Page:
First freighter modified with AeroSHARK enters scheduled service
The world's first cargo aircraft modified with the fuel-saving AeroSHARK surface technology entered scheduled service in Frankfurt early this morning. After SWISS has been transporting passengers since October with the first Boeing 777-300ER modified in this way, Lufthansa Cargo is now premiering this technology in airfreight with their first 777F. The modification, jointly developed by Lufthansa Technik and BASF, enables both types of Boeing 777 to achieve fuel and emissions savings in the order of one percent.
At around 5:00 a.m., the first modified B777F, registered D-ALFA and with flight number LH8410, took off on its premiere flight from Frankfurt to Bengaluru in India, from where it will subsequently fly on to Chengdu in China. The AeroSHARK modification was carried out in mid-January as part of a scheduled maintenance layover for the freighter and was completed well before its end. Now that maintenance has also been completed, the aircraft has returned to active service.
AeroSHARK is a surface film that mimics the microscopic structure of shark skin. It consists of ribs around 50 micrometers in size - the so-called riblets. If the airflow on the fuselage and engine nacelles of the Boeing 777F is optimized in this way, significant fuel savings can be achieved. For Lufthansa Cargo's aircraft, Lufthansa Technik estimates fuel savings of about one percent. Extrapolated to Lufthansa Cargo's entire 777 fleet, this will result in annual savings of more than 4,000 metric tons of kerosene and nearly 13,000 metric tons of CO2 emissions, equivalent to approximately 53 one-way/direct cargo flights from Frankfurt to Shanghai.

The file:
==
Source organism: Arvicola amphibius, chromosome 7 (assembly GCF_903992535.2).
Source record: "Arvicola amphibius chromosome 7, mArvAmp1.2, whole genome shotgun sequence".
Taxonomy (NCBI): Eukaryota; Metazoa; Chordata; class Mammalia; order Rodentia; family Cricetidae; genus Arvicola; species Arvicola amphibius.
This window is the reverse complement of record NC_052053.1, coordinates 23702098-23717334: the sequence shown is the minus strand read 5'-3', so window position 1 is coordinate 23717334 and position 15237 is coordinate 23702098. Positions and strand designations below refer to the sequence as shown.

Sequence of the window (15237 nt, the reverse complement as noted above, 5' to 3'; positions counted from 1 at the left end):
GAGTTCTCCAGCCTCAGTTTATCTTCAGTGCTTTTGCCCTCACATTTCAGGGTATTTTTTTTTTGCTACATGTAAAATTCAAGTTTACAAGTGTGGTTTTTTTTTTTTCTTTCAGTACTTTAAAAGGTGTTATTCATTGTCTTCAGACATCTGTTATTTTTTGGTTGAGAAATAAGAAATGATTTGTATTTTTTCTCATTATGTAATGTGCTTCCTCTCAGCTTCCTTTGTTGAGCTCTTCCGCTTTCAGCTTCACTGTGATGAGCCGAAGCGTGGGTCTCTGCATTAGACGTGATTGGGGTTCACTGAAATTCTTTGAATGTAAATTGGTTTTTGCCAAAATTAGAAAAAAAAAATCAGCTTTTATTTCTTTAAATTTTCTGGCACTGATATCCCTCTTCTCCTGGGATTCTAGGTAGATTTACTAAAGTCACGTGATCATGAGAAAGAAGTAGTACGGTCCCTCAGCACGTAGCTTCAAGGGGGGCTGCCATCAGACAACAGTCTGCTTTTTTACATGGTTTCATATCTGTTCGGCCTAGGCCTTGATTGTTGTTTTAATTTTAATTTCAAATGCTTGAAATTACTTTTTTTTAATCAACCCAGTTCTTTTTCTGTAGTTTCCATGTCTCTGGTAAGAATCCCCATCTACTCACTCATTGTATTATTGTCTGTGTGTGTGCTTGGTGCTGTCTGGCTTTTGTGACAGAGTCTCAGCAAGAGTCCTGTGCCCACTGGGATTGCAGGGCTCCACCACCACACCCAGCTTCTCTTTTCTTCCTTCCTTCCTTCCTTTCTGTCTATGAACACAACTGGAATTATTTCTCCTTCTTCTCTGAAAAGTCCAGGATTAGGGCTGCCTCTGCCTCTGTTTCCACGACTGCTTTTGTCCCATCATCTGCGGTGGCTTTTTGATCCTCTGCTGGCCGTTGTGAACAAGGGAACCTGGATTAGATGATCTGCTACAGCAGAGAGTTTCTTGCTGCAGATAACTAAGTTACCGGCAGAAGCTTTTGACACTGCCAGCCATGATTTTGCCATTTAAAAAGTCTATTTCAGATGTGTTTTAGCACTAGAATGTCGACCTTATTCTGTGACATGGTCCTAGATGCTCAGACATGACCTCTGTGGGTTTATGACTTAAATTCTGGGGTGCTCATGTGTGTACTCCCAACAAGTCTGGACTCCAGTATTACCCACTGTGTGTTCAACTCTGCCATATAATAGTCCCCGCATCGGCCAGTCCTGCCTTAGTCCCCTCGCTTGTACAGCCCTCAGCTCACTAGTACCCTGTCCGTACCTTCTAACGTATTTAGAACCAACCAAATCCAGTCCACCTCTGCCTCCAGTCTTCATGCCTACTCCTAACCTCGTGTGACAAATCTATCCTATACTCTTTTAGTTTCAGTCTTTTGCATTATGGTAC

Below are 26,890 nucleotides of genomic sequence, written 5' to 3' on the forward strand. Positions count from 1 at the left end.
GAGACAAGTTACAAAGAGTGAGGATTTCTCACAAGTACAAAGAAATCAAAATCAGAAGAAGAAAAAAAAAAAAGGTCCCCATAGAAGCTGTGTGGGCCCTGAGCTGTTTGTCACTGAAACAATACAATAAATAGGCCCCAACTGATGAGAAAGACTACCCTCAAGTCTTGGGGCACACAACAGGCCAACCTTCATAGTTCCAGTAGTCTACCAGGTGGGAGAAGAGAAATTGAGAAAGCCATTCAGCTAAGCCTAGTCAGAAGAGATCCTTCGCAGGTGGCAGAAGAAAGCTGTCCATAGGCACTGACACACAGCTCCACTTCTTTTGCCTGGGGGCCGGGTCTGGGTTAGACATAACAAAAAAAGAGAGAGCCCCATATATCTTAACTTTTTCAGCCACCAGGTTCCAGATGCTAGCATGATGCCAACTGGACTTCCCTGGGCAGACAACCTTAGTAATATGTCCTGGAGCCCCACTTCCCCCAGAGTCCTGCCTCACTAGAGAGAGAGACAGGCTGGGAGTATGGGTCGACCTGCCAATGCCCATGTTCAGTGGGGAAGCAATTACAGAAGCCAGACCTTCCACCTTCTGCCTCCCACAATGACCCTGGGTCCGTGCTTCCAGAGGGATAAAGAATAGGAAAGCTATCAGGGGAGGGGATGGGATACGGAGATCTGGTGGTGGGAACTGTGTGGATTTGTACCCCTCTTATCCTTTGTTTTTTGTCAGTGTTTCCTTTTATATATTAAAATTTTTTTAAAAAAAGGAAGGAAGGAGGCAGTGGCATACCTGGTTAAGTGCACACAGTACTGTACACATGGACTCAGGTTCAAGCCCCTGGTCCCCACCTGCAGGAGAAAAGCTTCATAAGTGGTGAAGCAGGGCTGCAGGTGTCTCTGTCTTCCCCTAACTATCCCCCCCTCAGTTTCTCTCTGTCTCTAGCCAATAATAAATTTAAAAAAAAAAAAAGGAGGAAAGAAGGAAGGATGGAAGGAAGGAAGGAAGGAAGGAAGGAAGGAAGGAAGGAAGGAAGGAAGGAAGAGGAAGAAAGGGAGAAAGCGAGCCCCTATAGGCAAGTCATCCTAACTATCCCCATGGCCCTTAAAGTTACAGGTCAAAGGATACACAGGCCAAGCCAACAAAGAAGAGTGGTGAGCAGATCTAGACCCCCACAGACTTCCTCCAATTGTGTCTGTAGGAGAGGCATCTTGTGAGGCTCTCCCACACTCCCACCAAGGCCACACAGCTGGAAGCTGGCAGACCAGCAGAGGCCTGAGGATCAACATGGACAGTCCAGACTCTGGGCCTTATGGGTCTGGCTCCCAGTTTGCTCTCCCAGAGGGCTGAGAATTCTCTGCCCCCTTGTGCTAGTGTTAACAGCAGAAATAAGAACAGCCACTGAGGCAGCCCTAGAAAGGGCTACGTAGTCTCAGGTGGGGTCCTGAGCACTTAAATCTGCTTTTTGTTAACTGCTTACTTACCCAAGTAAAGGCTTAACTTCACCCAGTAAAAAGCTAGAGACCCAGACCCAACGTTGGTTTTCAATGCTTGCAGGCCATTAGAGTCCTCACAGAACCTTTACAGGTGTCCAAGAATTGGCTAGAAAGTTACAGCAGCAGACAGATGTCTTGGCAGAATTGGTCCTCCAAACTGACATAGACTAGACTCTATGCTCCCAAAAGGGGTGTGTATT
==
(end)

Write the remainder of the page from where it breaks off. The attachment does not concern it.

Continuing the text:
"We are proud to be able to operate our entire freighter fleet even more efficiently in the future thanks to sharkskin technology and to further reduce the carbon footprint of our modern fleet. Our investments for the introduction of AeroSHARK bring us closer to our goal of being 100 percent CO2 neutral in the air by 2050; on the ground, we would like to achieve this goal as early as 2030," explains Dorothea von Boxberg, Chairwoman of the Executive Board and CEO of Lufthansa Cargo.
Gradually, the AeroSHARK modification will now be used on Lufthansa Cargo's entire 777 freighter fleet to make these eleven aircraft more fuel-efficient and lower in emissions. SWISS is also having its entire subfleet of twelve Boeing 777-300ERs modified with AeroSHARK. Here, the second and third aircraft have already been modified and will soon be back in scheduled service.
In December of last year, Lufthansa Technik obtained a Supplemental Type Certificate (STC) from the European Aviation Safety Agency (EASA) for two types of Boeing 777, paving the way for the serial application of AeroSHARK to the 777 fleets of the launch customers, which has now begun.
Lufthansa Technik and BASF also intend to systematically develop AeroSHARK for additional aircraft types and larger surface areas to support airlines around the world even better in achieving their emissions targets. In initial model calculations, the sharkskin technology in its maximum expansion stage could even avoid CO2 emissions in the order of up to three percent.